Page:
The Welsh Quilt Centre

Need a breather between one holiday and the next? Take a virtual visit to the Welsh Quilt Centre. Last October I had the good fortune to visit some dear friends in Hereford, England. They suggested a hiking trip to Tenby, Wales, and having no idea of the distances between things I asked if we could also drop by the Welsh Quilt Centre in Lampeter.

On the road to Lampeter

Good friends that they are they said “Of course!” and after a four-hour drive on winding, two-lane roads we arrived in the charming town of Lampeter. The Welsh Quilt Centre sits regally on the high street (AKA the main street) in Lampeter’s historic town hall.

Welsh Quilt Centre—museum and shop to the left, café to the right

The museum was founded by Welsh quilt collector and historian Jen Jones in 2009, and officially opened by The Prince of Wales and Duchess of Cornwall in 2010. Jones came to Wales from New England in 1971, at a time when the Welsh weaving and quilting traditions were at a standstill. Through her writing, speaking engagements, and activities within her shop and the Welsh Quilt Museum, she’s helped spread the word and revive appreciation for these textile tradtions. In addition to the museum there is a lovely café and a terrific shop selling vintage Welsh quilts and blankets along with books, gifts, and items by contemporary textile artists and craftspeople. But it was the exhibition, As Good As It Gets, which most excited our group—even the non-quilters loved it.

All but one of the quilts on display were whole cloth quilts and most were stitched as part of an initiative by the Rural Industries Bureau of Wales in the late 1920s through 1939. Wales was economically depressed and quilting was one way for women to add to the income earned by their husbands, fathers, and brothers in Welsh mines.

Welsh quilt teachers and institute leaders

The Institute set up classes to teach quilting to women throughout the country— the teachers were mostly Welsh quilters who learned their skills from their mothers and grandmothers.  An exhibition of the Welsh quilts in London in 1929 drew tremendous interest and orders for the quilts came from individuals, the very posh Claridge’s Hotel, and even the Royal Family. It wasn’t only quilts that were in demand—table runners, cushions, bathrobes, and even hot water bottle covers were stitched and sold, too.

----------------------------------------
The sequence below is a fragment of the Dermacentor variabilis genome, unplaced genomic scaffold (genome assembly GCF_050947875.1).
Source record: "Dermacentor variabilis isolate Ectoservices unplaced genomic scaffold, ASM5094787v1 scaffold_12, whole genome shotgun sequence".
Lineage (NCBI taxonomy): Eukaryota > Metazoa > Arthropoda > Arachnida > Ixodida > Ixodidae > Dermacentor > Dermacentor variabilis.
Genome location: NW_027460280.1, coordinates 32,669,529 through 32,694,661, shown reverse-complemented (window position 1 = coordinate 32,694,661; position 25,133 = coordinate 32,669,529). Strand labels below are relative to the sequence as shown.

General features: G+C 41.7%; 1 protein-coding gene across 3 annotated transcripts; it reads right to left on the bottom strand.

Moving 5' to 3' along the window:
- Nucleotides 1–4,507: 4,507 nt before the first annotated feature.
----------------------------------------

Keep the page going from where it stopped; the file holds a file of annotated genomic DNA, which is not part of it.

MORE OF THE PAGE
Detail of Peach and Blue quilt
Brilliant Pink Sateen Quilt stitched by a class in the 1930s

Fabrics used included silk, satin, and taffeta, and more, and while the fabrics were selected by customers and the quilting reflects the design sensibility of the times, some freedom was given to quilters to stitch patterns distinctive to their region and tradition.

Metal templates made by a husband of a quilter to help his wife with a double wedding ring quilt.
Detail of Double Wedding Ring quilt made using sample books for undergarments.
Gold quilt from Gwaen Can Gurwen, c. 1912

Ultimately, though, the restrictions on design and demands for perfection are said to have led to a loss of spontenaiety common in earlier Welsh quilts.

All signs are posted in Welsh and English

The Welsh Center also hosts exhibitions in two smaller galleries, as well as three workshops each year.  The Musuem is on hiatus from mid-November til May—check the website for details before venturing to Lampeter. (Though the galleries are closed, the museum is currently hosting a holiday sale.). Information about some of the exhibitions for 2018 can be found here.

Have you ever been to the Welsh Quilt Centre, or seen quilts at another international venue? We’d love to hear about it!




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27 thoughts on “The Welsh Quilt Centre

  1. What a nice surprise to find an article about this!
    However, it shows only the wholecloth quilts – and although they are wonderful and the skill involved in making them impressive, there is also a tradition of pieced quilts in Wales. Do you have any pictures of those to share with us?